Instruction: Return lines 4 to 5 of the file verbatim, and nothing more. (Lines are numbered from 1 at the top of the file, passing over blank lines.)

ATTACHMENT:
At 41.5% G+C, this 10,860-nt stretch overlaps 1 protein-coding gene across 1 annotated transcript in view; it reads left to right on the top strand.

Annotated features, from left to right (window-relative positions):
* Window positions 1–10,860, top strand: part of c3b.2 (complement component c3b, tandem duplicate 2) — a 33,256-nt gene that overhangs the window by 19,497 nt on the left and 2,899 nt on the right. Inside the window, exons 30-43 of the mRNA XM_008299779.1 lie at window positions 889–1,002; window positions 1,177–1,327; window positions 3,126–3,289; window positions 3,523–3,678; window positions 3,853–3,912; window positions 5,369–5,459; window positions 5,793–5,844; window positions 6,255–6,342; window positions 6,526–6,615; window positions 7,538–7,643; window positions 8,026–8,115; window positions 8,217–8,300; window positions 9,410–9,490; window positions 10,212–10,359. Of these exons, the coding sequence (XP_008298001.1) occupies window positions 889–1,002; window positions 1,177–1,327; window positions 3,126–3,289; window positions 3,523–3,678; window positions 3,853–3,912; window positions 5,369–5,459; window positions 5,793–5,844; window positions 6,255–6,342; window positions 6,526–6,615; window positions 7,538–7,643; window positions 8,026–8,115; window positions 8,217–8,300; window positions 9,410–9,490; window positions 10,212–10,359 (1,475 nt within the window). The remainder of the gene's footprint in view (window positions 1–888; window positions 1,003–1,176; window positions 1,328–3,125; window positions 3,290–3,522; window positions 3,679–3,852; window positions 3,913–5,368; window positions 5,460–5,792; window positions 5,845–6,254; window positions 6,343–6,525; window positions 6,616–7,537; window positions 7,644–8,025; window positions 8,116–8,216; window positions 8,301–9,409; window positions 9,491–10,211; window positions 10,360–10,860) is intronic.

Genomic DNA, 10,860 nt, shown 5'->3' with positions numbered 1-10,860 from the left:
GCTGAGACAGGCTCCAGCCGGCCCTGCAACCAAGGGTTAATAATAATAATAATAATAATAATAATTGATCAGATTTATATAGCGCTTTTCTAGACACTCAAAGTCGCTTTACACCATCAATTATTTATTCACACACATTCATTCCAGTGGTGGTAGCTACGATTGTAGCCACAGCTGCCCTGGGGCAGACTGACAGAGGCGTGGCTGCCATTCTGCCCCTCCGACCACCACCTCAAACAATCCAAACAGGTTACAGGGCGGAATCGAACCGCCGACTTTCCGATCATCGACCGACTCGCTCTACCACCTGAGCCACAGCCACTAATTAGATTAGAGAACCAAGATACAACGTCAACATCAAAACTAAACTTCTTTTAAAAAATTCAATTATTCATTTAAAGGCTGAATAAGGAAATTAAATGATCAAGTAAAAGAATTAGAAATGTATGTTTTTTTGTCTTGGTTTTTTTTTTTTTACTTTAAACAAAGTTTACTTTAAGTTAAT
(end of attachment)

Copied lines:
Genomic DNA, 10,860 nt, shown 5'->3' with positions numbered 1-10,860 from the left:
GCTGAGACAGGCTCCAGCCGGCCCTGCAACCAAGGGTTAATAATAATAATAATAATAATAATAATTGATCAGATTTATATAGCGCTTTTCTAGACACTCAAAGTCGCTTTACACCATCAATTATTTATTCACACACATTCATTCCAGTGGTGGTAGCTACGATTGTAGCCACAGCTGCCCTGGGGCAGACTGACAGAGGCGTGGCTGCCATTCTGCCCCTCCGACCACCACCTCAAACAATCCAAACAGGTTACAGGGCGGAATCGAACCGCCGACTTTCCGATCATCGACCGACTCGCTCTACCACCTGAGCCACAGCCACTAATTAGATTAGAGAACCAAGATACAACGTCAACATCAAAACTAAACTTCTTTTAAAAAATTCAATTATTCATTTAAAGGCTGAATAAGGAAATTAAATGATCAAGTAAAAGAATTAGAAATGTATGTTTTTTTGTCTTGGTTTTTTTTTTTTTACTTTAAACAAAGTTTACTTTAAGTTAAT